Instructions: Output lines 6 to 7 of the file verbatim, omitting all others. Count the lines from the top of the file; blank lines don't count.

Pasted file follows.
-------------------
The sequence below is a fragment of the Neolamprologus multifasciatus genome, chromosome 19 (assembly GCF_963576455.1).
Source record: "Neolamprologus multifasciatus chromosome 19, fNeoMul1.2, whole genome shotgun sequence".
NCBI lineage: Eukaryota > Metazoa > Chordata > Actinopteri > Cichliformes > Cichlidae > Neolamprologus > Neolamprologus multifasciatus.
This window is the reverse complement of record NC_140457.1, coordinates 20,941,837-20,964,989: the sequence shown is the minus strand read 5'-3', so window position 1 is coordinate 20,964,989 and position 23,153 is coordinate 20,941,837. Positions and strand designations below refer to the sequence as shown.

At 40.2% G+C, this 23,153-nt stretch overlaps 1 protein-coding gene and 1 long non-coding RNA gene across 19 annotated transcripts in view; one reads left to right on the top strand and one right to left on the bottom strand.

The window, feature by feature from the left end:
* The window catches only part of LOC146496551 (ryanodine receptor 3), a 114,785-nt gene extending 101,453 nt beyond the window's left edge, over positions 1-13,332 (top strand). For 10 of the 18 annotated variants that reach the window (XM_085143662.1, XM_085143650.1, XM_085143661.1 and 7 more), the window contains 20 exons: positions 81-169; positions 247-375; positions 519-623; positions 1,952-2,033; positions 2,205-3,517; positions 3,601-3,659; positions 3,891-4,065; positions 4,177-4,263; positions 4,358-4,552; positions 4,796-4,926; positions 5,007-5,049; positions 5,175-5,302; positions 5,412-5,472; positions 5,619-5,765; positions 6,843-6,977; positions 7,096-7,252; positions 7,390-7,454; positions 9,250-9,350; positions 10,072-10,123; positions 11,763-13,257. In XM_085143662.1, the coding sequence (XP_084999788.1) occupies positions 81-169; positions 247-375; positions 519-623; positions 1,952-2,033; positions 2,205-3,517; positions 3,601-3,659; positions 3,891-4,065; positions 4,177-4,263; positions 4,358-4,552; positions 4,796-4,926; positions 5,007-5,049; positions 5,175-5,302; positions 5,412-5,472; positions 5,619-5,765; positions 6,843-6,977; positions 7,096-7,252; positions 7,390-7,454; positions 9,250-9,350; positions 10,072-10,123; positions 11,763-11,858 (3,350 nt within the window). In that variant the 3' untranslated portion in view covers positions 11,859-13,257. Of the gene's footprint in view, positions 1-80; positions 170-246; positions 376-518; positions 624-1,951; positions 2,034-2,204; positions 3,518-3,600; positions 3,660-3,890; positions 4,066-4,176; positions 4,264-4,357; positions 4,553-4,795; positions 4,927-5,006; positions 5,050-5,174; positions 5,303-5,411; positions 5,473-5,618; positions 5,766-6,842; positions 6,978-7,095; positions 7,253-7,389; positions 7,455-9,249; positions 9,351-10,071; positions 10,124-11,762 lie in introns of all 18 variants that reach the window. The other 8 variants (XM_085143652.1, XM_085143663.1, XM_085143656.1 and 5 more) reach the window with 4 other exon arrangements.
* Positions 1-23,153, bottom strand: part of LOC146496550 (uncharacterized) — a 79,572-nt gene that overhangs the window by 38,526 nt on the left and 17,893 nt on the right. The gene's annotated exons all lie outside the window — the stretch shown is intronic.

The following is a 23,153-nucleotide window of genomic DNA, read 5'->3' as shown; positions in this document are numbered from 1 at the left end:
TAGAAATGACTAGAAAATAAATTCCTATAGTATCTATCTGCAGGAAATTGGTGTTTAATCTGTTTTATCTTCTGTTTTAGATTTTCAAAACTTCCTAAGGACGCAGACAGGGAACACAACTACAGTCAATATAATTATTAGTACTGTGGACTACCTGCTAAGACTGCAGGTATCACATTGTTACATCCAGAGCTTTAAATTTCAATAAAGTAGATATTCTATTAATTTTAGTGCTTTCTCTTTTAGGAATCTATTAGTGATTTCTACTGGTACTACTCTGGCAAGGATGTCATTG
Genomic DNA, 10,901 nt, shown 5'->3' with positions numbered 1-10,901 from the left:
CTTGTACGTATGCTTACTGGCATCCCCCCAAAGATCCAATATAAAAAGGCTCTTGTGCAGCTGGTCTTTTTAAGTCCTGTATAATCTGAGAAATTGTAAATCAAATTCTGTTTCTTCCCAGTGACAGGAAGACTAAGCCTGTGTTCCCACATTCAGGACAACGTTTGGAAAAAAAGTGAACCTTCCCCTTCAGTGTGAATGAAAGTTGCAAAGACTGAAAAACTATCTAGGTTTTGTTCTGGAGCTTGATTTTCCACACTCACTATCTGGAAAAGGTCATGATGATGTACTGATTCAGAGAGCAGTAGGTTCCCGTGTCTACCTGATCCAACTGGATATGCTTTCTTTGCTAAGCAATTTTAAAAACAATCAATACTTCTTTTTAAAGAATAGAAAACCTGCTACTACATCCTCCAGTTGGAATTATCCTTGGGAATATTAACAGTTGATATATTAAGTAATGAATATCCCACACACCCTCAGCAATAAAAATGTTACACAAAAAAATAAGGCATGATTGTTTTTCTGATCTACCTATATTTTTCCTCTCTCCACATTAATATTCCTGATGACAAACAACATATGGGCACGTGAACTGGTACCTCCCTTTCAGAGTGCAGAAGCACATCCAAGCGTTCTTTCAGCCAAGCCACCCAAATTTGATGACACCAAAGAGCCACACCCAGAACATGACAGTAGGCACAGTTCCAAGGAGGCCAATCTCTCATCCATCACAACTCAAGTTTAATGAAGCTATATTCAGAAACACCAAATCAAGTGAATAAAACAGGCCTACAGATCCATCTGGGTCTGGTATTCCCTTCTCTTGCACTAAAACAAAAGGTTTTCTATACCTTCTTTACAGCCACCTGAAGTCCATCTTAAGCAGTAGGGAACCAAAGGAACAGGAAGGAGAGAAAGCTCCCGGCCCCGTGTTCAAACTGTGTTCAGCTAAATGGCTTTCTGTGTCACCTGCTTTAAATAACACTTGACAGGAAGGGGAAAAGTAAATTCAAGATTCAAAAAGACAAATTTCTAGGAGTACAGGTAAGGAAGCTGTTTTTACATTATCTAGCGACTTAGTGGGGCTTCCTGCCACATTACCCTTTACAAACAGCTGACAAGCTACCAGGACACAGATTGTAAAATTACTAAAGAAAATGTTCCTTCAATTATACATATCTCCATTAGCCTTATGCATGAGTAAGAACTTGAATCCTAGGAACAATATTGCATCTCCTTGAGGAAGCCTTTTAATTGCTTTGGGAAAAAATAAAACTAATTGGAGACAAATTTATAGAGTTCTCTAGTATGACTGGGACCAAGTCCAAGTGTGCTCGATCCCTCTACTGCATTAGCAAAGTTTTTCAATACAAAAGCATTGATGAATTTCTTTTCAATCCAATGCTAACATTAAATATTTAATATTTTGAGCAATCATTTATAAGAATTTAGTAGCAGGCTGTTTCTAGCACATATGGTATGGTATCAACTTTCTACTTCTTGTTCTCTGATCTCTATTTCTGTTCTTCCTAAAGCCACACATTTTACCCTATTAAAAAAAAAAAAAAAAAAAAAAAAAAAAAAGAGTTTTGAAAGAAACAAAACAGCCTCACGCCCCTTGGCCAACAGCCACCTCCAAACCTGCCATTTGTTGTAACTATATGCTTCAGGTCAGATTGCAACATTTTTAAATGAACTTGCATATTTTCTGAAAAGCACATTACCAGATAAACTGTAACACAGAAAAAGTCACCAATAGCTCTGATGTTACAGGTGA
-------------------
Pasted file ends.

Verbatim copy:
The window, feature by feature from the left end:
* The window catches only part of LOC146496551 (ryanodine receptor 3), a 114,785-nt gene extending 101,453 nt beyond the window's left edge, over positions 1-13,332 (top strand). For 10 of the 18 annotated variants that reach the window (XM_085143662.1, XM_085143650.1, XM_085143661.1 and 7 more), the window contains 20 exons: positions 81-169; positions 247-375; positions 519-623; positions 1,952-2,033; positions 2,205-3,517; positions 3,601-3,659; positions 3,891-4,065; positions 4,177-4,263; positions 4,358-4,552; positions 4,796-4,926; positions 5,007-5,049; positions 5,175-5,302; positions 5,412-5,472; positions 5,619-5,765; positions 6,843-6,977; positions 7,096-7,252; positions 7,390-7,454; positions 9,250-9,350; positions 10,072-10,123; positions 11,763-13,257. In XM_085143662.1, the coding sequence (XP_084999788.1) occupies positions 81-169; positions 247-375; positions 519-623; positions 1,952-2,033; positions 2,205-3,517; positions 3,601-3,659; positions 3,891-4,065; positions 4,177-4,263; positions 4,358-4,552; positions 4,796-4,926; positions 5,007-5,049; positions 5,175-5,302; positions 5,412-5,472; positions 5,619-5,765; positions 6,843-6,977; positions 7,096-7,252; positions 7,390-7,454; positions 9,250-9,350; positions 10,072-10,123; positions 11,763-11,858 (3,350 nt within the window). In that variant the 3' untranslated portion in view covers positions 11,859-13,257. Of the gene's footprint in view, positions 1-80; positions 170-246; positions 376-518; positions 624-1,951; positions 2,034-2,204; positions 3,518-3,600; positions 3,660-3,890; positions 4,066-4,176; positions 4,264-4,357; positions 4,553-4,795; positions 4,927-5,006; positions 5,050-5,174; positions 5,303-5,411; positions 5,473-5,618; positions 5,766-6,842; positions 6,978-7,095; positions 7,253-7,389; positions 7,455-9,249; positions 9,351-10,071; positions 10,124-11,762 lie in introns of all 18 variants that reach the window. The other 8 variants (XM_085143652.1, XM_085143663.1, XM_085143656.1 and 5 more) reach the window with 4 other exon arrangements.